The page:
21 U.S.C. § 802(10). At trial, the Government proved that Roya wrote prescriptions for controlled substances. On appeal, Roya avers that the statute requires more than issuing a patient a prescription. We reject this narrow construction as inconsistent with the definitional section of the statute read as a whole. Section 802(10) provides that "dispense" means to "deliver." Section 802(8) provides that "deliver" means actual, constructive, or attempted transfer. Thus, "dispense" includes constructive transfers which encompass Roy's actions of issuing written prescriptions to patients entitling them to purchase the substances from a pharmacist. The Third Circuit employed this reasoning in the course of upholding a conviction of a physician for violation of 21 U.S.C. § 841(a)(1). The physician issued prescriptions for Schedule II controlled substances, but the prescriptions were never filled. The Third Circuit held that the physician "dispensed" controlled substances by issuing the prescriptions. The court stated that:
a prescription for a substance cannot be regarded as less than the constructive or attempted transfer of the substance itself, since a prescription is the written representation of the drug and enables its possessor to claim physical custody and control over the drug prescribed.
United States v. Tighe, 551 F.2d 18, 20 (3d Cir. 1977), cert. denied, 434 U.S. 823, 98 S.Ct. 68, 54 L.Ed.2d 80 (1977).
Appellant challenges his conviction on Counts 5, 7, 9, 10, 11, 14, 15, 20, 21, and 22 on the ground of insufficiency of the evidence. He argues that the Government's evidence was insufficient to prove that he dispensed the controlled substance for other than a legitimate medical purpose and not in the usual course of his professional practice. We note at the outset that we must sustain the fact-finder's verdict on appeal if, viewing the evidence in a light most favorable to the Government, a rational trier of fact could have found from the evidence and inferences drawn therefrom that the defendant was guilty beyond a reasonable doubt. Glasser v. United States, 315 U.S. 60, 80, 62 S.Ct. 457, 86 L.Ed. 680 (1942); United States v. Faulkner, 360 F.2d 880, 881 (7th Cir. 1966).
We find the evidence clearly sufficient under our standard of review to sustain the conviction. The agents for whom appellant prescribed the controlled substance all testified that appellant did not ask for a medical history during any of the interviews; nor did he conduct a single physical examination of any of the agents. Furthermore, the testimony of expert witnesses indicated that these actions were outside the course of professional practice.
For the reasons stated herein, we affirm the conviction on all counts.
The Honorable William J. Campbell of the Northern District of Illinois is sitting by designation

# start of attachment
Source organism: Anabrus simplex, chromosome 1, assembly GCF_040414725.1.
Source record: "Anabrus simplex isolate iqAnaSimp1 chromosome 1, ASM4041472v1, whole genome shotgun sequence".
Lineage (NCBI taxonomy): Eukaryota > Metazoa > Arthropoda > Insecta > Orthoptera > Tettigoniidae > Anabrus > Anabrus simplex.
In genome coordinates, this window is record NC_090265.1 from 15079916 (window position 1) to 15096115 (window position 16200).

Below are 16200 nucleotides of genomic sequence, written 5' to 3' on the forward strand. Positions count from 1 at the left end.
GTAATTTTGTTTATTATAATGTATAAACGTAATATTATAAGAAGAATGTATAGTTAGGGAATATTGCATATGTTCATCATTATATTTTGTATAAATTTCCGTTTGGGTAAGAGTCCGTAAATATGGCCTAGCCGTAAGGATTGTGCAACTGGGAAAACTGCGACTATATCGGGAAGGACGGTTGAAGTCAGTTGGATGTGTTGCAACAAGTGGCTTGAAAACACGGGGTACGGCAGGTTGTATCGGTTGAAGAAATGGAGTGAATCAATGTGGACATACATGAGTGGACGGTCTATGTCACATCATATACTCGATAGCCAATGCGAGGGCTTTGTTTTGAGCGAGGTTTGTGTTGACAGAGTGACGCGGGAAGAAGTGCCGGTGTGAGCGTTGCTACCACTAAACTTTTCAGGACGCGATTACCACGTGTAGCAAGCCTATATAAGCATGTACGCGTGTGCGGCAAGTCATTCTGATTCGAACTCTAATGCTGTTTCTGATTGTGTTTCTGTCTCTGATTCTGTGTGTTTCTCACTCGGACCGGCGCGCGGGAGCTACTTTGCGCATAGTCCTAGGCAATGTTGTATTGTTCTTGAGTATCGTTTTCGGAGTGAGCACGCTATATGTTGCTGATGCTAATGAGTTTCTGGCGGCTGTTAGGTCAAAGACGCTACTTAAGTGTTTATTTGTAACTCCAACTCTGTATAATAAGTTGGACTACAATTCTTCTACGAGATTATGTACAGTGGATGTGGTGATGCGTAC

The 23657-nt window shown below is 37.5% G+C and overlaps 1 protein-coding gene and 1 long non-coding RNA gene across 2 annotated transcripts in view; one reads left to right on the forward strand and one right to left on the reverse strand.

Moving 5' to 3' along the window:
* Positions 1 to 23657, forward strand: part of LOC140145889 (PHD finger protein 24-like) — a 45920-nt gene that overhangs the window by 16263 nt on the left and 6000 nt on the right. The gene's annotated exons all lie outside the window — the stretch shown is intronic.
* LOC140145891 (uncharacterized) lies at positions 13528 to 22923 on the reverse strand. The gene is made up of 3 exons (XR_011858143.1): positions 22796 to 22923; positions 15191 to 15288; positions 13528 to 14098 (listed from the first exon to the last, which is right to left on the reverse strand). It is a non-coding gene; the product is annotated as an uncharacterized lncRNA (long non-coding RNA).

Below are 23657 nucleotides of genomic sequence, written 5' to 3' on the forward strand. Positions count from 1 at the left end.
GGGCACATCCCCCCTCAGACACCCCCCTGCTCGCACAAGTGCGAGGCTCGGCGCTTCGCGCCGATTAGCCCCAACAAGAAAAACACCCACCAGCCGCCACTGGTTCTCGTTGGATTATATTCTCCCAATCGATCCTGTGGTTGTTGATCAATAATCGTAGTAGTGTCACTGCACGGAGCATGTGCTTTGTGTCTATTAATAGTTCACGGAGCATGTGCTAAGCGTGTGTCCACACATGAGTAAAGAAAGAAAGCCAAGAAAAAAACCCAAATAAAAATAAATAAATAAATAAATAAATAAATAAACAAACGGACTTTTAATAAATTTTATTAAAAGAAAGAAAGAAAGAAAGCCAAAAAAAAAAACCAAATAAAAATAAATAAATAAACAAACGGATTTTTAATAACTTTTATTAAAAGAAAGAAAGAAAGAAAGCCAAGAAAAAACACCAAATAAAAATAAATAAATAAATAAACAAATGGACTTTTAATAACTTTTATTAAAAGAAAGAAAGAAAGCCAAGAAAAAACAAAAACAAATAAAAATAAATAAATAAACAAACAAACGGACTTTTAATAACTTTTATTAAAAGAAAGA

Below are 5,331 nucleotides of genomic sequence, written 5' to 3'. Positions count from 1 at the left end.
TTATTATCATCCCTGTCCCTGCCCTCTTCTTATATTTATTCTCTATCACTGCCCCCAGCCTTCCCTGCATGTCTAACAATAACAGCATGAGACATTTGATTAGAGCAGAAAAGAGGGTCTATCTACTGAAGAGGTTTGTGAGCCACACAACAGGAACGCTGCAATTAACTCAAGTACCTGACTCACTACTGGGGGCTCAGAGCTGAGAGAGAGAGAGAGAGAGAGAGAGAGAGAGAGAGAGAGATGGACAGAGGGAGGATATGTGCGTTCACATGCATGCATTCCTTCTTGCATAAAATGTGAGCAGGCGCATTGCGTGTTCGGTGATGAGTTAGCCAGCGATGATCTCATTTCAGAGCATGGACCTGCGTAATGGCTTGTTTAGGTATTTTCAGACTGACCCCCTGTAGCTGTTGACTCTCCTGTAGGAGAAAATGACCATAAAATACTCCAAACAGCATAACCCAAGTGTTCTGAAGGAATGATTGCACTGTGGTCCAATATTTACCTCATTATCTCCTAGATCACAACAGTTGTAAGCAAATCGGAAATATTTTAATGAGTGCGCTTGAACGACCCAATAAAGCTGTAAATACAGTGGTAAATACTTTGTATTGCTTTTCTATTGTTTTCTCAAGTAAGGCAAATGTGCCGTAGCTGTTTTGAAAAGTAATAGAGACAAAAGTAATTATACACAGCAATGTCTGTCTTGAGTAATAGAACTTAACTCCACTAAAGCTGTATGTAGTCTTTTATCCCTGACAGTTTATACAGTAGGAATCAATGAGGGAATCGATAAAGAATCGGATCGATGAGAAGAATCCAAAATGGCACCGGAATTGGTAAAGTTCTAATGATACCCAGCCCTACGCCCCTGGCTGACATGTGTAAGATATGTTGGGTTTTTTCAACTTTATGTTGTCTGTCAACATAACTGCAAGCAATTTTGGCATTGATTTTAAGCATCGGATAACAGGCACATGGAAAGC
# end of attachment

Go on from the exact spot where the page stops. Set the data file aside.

The controlled substances were Preludin, a brand name for phenmetrazine, and Tuinal, a brand name for sodium amobarbital and sodium secobarbital. We will refer to these substances by their commercial names
Section 841(a)(1) provides:
Except as authorized by this subchapter, it shall be unlawful for any person knowingly or intentionally to manufacture, distribute, or dispense, or possess with intent to manufacture, distribute, or dispense, a controlled substance.
Section 846 provides:
Any person who attempts or conspires to commit any offense defined in this subchapter is punishable by imprisonment or fine or both which may not exceed the maximum punishment prescribed for the offense, the commission of which was the object of the attempt or conspiracy.
The first four counts of the indictment read as follows:
On or about . . ., at Chicago, in the Northern District of Illinois, Eastern Division, RAY ROYA, defendant herein, knowingly and intentionally dispensed 30 Preludin (or Tuinal) tablets (phenmetrazine), a Schedule II Controlled Substance pursuant to a prescription not written in the course of professional practice; In violation of Title 21, United States Code, Section 841(a)(1).
Counts Five through 24 read as follows:
On or about . . ., at Chicago, in the Northern District of Illinois, Eastern Division, RAY ROYA, defendant herein, knowingly and intentionally attempted to dispense 30 Tuinal (or Preludin) capsules (sodium amobarbital and sodium secobarbital), a Schedule II Controlled Substance pursuant to a prescription not written in the course of professional practice, in violation of Title 21, United States Code, Section 841(a)(1); In violation of Title 21, United States Code, Section 846.
At the time the indictment was issued the regulation was designated 21 C.F.R. § 306.04(a) (1973). The most recent regulations designate it 21 C.F.R. § 1306.04(a) (1975)
Section 309, or more fully, Pub.L. 91-513, Title II, § 309, is codified as 21 U.S.C. § 829. Germane to the present issue, § 829(a) reads in part as follows:
Except when dispensed directly by a practitioner, other than a pharmacist, to an ultimate user, no controlled substance in schedule II, which is a prescription drug as determined under the Federal Food, Drug, and Cosmetic Act, may be dispensed without the written prescription of a practitioner, . . . .
The Attorney General is not required to act personally to add a new drug to Schedule III. United States v. Benish, 389 F.Supp. 557, 558 (W.D.Pa.1975), aff'd, 523 F.2d 1051 (3d Cir. 1975), cert. denied, 424 U.S. 954, 96 S.Ct. 1428, 47 L.Ed.2d 359 (1976)
The remaining 20 counts charged appellant with an attempt to dispense. Appellant challenged ten of these counts on the ground of insufficiency of evidence. These arguments will be addressed in the text infra